WASHINGTON (Reuters) – Democratic presidential candidate Michael Bloomberg on Wednesday said he regretted telling off-color jokes and defended his company’s record on the treatment of female employees, saying he tried to make the company a good place to work.

FILE PHOTO: U.S. presidential hopeful Michael Bloomberg sits next to Spain’s Economy Minister Nadia Calvino and Banco Santander’s chairwoman Ana Patricia Botin at a roundtable during U.N. Climate Change Conference (COP25) in Madrid, Spain, December 10, 2019. REUTERS/Susana Vera/

Bloomberg, the billionaire former mayor of New York, is mounting a late challenge for the Democratic nomination and has risen modestly in public opinion polls as he blankets U.S. airwaves with television ads.

Still trailing Democratic frontrunners Bernie Sanders, Joe Biden and Elizabeth Warren in polls, Bloomberg has quickly built a large campaign staff while releasing progressive proposals, including a pledge on Wednesday to ban flavored e-cigarettes.

But dogging his campaign are allegations that he had made inappropriate comments toward women and that his company, Bloomberg LP, fostered a hostile environment for female employees.

“Did I ever tell a bawdy joke? Yeah, sure I did. And do I regret it? Yes. It’s embarrassing,” Bloomberg, 77, told ABC’s “The View.” “But, you know, that’s the way I grew up.”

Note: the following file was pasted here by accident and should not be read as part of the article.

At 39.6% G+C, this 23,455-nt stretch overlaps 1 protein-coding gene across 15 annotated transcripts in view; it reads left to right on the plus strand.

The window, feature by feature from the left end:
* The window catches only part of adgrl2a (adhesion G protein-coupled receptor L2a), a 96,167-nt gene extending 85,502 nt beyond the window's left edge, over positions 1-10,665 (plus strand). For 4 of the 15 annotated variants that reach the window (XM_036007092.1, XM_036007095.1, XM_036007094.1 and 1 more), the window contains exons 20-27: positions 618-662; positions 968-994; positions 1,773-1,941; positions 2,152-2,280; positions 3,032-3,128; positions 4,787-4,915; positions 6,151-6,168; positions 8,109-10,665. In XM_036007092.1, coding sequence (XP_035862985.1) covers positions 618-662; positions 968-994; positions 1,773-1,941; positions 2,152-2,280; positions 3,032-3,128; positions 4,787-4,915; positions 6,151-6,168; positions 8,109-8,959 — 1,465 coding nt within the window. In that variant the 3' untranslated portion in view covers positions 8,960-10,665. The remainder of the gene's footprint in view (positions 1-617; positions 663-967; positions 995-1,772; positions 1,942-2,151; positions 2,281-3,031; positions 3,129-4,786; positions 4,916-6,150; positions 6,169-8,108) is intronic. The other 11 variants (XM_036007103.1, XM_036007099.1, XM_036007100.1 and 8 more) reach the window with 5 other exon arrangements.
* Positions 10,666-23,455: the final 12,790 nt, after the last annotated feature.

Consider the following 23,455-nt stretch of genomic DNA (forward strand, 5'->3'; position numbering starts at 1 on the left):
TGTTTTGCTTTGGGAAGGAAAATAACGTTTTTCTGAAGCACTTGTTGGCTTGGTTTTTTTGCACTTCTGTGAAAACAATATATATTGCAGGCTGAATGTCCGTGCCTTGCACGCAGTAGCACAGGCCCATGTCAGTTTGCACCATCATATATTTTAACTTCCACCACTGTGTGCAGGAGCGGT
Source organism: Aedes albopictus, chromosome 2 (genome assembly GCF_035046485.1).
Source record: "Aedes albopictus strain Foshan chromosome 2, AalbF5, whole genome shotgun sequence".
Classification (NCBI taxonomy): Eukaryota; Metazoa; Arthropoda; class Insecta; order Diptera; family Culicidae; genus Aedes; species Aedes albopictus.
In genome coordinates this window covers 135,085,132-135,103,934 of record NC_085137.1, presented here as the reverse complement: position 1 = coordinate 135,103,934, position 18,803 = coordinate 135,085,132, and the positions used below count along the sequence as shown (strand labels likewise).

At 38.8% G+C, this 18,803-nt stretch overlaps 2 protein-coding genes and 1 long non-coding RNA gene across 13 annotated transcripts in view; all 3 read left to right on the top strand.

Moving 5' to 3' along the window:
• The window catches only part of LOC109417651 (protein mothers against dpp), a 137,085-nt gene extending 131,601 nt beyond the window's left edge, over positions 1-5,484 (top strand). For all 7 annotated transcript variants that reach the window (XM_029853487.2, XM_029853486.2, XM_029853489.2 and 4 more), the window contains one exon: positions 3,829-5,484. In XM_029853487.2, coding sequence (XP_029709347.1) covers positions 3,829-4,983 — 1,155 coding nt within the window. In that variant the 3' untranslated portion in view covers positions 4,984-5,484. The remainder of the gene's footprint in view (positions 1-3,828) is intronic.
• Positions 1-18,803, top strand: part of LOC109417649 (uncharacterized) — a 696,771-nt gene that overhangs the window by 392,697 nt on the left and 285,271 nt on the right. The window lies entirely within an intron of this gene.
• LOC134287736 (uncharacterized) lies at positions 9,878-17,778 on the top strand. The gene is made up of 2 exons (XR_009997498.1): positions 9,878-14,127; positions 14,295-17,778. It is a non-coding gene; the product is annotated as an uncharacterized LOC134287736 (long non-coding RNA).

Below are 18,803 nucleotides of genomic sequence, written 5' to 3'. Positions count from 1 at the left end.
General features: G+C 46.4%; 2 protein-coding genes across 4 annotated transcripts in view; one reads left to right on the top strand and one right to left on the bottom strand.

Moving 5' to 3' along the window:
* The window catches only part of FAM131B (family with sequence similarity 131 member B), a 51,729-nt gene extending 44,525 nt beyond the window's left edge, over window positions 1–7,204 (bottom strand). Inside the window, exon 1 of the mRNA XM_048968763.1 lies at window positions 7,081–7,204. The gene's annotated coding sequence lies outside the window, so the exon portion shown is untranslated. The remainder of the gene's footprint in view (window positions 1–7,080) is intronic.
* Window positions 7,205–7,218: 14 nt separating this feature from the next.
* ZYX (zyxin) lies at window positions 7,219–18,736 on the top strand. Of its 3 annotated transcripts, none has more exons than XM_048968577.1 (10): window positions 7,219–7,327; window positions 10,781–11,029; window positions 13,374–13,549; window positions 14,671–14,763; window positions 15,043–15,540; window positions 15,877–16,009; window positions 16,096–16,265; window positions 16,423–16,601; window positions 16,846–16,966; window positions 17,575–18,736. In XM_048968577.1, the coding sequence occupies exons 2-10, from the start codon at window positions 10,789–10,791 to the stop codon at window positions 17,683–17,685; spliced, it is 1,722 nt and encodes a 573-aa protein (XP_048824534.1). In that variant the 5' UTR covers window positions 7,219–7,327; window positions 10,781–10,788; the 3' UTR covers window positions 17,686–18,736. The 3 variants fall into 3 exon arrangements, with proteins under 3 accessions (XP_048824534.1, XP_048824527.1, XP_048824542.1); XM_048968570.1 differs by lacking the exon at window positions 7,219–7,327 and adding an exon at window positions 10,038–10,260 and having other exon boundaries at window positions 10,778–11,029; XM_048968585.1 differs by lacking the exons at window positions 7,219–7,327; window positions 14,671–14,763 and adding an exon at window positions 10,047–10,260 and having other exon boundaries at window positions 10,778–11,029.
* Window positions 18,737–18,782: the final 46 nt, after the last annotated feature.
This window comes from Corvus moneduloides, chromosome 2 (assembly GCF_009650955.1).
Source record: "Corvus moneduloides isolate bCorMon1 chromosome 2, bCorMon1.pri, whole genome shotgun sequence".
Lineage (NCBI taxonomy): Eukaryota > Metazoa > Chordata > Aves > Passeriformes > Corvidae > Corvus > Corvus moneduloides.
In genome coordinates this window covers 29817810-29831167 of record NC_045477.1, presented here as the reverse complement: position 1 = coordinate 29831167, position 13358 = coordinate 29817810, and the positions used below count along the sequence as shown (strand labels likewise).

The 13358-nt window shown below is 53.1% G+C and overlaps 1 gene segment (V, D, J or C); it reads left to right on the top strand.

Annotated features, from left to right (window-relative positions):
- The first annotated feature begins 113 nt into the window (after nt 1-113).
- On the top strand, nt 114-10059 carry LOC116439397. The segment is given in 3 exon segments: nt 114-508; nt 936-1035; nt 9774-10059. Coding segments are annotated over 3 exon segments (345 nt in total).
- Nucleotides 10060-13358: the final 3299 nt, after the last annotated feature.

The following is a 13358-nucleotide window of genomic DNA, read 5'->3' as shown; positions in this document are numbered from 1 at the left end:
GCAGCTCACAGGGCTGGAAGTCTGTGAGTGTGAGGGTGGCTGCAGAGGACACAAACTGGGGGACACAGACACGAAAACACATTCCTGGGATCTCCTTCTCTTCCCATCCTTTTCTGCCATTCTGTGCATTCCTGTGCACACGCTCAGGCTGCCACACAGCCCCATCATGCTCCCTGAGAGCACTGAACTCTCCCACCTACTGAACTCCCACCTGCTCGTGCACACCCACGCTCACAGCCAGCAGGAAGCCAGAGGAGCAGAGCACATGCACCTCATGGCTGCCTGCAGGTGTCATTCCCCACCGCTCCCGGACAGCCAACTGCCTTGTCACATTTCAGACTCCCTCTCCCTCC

Bloomberg did not refer to specific jokes. ABC News reported in December that it had obtained a copy of a 32-page booklet distributed at a party in 1990 that included off-color and sexist remarks by Bloomberg reportedly compiled by his colleagues. The same report chronicled numerous discrimination lawsuits filed against the company over the last three decades.

Bloomberg LP is a major provider of financial information for Wall Street firms.

Bloomberg said his company has “very few” cases of sexual harassment given its large size.

“I think most people would say we’re a great place to work. At least I hope so. I can tell you that’s what I try to do,” he said.

In one notable instance, a saleswoman filed a lawsuit in 1997 alleging that when she told Bloomberg she was pregnant, his response was, “Kill it,” according to news reports at the time. Bloomberg at the time denied making the remark, and the lawsuit was settled, according to court records.

On Wednesday, Bloomberg said the company would not release women from non-disclosure agreements that were part of court settlements, some of which stemmed from allegations of sexual harassment by Bloomberg LP employees. One of Bloomberg’s rivals, Democratic U.S. Senator Warren, has called on Bloomberg to release the women from the agreements.

In an ongoing case in New York, the plaintiff asked a judge in December to invalidate her agreement with Bloomberg LP as well as any signed by other “similarly situated” individuals.

Reporting by Jason Lange in Washington; Additional reporting by Joseph Ax in New York; Editing by Leslie Adler

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source: reuters.com

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